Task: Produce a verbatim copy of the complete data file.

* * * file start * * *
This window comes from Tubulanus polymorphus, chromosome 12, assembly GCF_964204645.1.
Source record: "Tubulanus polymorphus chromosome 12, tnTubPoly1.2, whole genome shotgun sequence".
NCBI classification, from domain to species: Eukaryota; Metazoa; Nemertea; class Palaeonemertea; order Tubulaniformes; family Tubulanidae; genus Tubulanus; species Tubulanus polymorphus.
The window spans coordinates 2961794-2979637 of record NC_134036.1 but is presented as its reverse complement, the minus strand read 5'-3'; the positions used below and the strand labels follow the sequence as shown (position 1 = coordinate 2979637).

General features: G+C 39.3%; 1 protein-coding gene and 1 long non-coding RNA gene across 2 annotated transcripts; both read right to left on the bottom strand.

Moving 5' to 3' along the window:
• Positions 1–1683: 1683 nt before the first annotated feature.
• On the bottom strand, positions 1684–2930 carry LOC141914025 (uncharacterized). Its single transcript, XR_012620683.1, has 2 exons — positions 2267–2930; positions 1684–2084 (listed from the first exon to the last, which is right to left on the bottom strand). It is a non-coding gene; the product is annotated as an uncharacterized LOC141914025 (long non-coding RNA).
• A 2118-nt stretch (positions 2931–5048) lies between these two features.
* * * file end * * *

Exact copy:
This window comes from Tubulanus polymorphus, chromosome 12, assembly GCF_964204645.1.
Source record: "Tubulanus polymorphus chromosome 12, tnTubPoly1.2, whole genome shotgun sequence".
NCBI classification, from domain to species: Eukaryota; Metazoa; Nemertea; class Palaeonemertea; order Tubulaniformes; family Tubulanidae; genus Tubulanus; species Tubulanus polymorphus.
The window spans coordinates 2961794-2979637 of record NC_134036.1 but is presented as its reverse complement, the minus strand read 5'-3'; the positions used below and the strand labels follow the sequence as shown (position 1 = coordinate 2979637).

General features: G+C 39.3%; 1 protein-coding gene and 1 long non-coding RNA gene across 2 annotated transcripts; both read right to left on the bottom strand.

Moving 5' to 3' along the window:
• Positions 1–1683: 1683 nt before the first annotated feature.
• On the bottom strand, positions 1684–2930 carry LOC141914025 (uncharacterized). Its single transcript, XR_012620683.1, has 2 exons — positions 2267–2930; positions 1684–2084 (listed from the first exon to the last, which is right to left on the bottom strand). It is a non-coding gene; the product is annotated as an uncharacterized LOC141914025 (long non-coding RNA).
• A 2118-nt stretch (positions 2931–5048) lies between these two features.